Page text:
Basel University Library | Schönbeinstrasse 18-20, 4056 Basel
28 April – 26 August 2017 | Monday to Saturday | 9:00-22:00
Guided tour: Wednesday 21 June 2017 at 18:00
Further events will be announced on the African Photography Initiatives’ website and Facebook.
The exhibition Images of Current Affairs: Press Photography and Archives in Africa is organized and curated by African Photography Initiatives (APhI). Offering a visit to African press photo archives it looks back on the past, lives in the present and takes a glimpse into the future. The exhibition highlights important developments and changes that have shaped press photography in Africa. The exhibition focuses on the cultural-historical significance and the research potential of press photographs and press photo archives in Africa and is a plea for their conservation, protection and use.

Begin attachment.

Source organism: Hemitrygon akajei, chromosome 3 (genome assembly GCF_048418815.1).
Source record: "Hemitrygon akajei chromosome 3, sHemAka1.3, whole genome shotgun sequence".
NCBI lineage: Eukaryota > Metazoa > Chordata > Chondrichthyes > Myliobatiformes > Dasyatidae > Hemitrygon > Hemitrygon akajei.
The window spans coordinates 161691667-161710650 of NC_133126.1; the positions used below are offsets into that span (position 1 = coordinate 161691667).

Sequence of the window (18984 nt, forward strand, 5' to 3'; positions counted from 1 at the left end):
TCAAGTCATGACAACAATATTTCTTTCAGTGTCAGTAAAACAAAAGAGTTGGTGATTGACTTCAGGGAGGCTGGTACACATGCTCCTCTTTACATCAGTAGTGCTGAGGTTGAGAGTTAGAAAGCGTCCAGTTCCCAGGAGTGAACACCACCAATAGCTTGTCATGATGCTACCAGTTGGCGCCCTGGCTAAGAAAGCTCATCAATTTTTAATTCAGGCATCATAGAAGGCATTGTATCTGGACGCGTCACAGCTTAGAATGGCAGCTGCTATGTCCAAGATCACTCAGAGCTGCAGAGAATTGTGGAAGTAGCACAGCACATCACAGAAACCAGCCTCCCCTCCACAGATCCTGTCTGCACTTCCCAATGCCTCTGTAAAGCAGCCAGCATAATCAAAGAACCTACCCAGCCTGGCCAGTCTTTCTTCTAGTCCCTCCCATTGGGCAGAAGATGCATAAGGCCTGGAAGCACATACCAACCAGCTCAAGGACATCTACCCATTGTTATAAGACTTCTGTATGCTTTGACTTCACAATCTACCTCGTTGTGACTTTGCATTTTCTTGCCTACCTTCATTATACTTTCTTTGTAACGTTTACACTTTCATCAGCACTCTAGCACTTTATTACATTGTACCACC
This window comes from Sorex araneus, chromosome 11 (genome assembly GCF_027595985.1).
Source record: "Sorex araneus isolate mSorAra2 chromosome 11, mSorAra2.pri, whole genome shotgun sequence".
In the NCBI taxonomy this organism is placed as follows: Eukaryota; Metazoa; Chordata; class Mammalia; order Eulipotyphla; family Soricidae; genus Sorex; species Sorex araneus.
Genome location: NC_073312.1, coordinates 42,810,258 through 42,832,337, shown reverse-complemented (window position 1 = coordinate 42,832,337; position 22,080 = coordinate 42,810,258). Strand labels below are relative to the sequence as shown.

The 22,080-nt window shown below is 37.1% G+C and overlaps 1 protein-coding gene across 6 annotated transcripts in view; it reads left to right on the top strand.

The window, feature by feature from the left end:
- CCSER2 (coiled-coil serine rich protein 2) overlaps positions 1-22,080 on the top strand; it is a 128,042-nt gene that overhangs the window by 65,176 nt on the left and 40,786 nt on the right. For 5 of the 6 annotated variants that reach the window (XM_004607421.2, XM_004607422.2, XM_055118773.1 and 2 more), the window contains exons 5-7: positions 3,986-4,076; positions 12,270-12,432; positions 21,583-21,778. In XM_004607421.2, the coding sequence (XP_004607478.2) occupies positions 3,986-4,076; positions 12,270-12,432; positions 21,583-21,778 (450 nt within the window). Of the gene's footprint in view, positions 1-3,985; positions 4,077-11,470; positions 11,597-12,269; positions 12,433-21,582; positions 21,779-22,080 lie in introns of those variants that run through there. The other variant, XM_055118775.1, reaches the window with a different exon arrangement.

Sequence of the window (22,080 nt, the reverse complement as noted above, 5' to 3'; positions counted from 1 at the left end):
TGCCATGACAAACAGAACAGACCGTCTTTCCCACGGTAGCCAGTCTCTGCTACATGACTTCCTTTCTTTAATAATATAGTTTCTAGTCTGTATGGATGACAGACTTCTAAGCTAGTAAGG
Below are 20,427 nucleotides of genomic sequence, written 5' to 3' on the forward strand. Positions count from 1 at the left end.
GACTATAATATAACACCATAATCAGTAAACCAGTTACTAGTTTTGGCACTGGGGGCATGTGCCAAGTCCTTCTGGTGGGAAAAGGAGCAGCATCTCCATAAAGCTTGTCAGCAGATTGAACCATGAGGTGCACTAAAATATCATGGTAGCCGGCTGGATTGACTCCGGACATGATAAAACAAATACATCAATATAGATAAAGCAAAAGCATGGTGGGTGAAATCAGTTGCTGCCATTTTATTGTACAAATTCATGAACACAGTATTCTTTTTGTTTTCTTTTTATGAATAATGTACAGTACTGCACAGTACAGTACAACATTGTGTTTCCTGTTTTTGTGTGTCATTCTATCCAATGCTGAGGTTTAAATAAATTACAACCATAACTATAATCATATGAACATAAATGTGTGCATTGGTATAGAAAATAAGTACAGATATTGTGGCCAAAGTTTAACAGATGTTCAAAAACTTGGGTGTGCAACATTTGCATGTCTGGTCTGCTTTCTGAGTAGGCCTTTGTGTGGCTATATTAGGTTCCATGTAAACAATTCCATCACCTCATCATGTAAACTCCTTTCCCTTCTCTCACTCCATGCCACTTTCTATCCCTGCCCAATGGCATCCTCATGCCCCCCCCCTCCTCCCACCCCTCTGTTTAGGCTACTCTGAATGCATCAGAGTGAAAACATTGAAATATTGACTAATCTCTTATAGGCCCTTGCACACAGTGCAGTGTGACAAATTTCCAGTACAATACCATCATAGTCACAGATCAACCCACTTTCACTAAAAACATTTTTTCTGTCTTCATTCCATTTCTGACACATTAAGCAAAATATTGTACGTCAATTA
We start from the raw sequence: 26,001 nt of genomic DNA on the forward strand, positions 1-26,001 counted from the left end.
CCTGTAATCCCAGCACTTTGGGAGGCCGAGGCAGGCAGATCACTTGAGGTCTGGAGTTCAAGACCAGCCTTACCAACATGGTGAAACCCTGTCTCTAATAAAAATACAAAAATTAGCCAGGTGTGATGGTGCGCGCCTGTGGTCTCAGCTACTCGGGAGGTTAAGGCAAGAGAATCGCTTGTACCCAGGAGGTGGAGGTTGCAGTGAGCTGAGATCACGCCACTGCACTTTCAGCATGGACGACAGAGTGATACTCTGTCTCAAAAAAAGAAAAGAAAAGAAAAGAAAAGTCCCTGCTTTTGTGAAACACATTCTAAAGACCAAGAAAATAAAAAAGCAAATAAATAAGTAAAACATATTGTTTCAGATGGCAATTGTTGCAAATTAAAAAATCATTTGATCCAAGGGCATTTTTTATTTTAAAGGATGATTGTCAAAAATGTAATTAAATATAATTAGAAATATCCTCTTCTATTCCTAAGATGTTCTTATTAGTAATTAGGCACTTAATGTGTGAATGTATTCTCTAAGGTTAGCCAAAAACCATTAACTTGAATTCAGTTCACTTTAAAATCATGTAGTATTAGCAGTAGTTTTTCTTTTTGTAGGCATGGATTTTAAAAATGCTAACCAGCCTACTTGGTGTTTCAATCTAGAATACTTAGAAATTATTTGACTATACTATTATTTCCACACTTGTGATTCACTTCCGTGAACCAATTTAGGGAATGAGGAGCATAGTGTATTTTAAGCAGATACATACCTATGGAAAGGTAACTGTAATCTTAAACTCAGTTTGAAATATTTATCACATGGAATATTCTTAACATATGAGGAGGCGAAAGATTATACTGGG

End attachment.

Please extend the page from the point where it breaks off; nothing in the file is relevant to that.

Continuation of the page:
Photographs from the exhibition
Cover photograph of the exhibition Images of Current Affairs: Press Photography and Archives in Africa i: Arriving of E.M.L. Endeley at Foumban Conference, 1961. From left to right: P.M. Kemcha, Dr. E.M.L. Endeley, Justice S.M.L. Endeley and Emmanuel Mbwaye (photographe). NEG_6986. Infocam Photographer. © MINCOM Cameroon.
A man defies apartheid laws by walking upstairs in an area reserved for non-whites. Cape Town. 14 August 1973. Cape Times photographer. © Independent Newspapers.
Prime Minister and Vice President´s tour of West Cameroon, 1965. NEG_4626. Infocam Photographer. © MINCOM Cameroon.
Workers return to the impoverished ‘Bantustan’ of KwaNdebele from their places of work in Pretoria, 1984. This photograph was taken at 9 pm. Most would have caught a bus at 2:45 am in order to be at work at 7 am, totalling about eight hours of travel a day. Included in the book “The transported to KwaNdebele”. David Goldblatt (Collective Afrapix). The original is in possession of the University of Cape Town Libraries. © David Goldblatt.
AFRICA, 2015. © Adalberto Abbate. From the project “Multiple Gazes of a Country’s Photographed Past”.
Orenda #2, 2015. © Thaís Medina. From the project “Multiple Gazes of a Country’s Photographed Past”.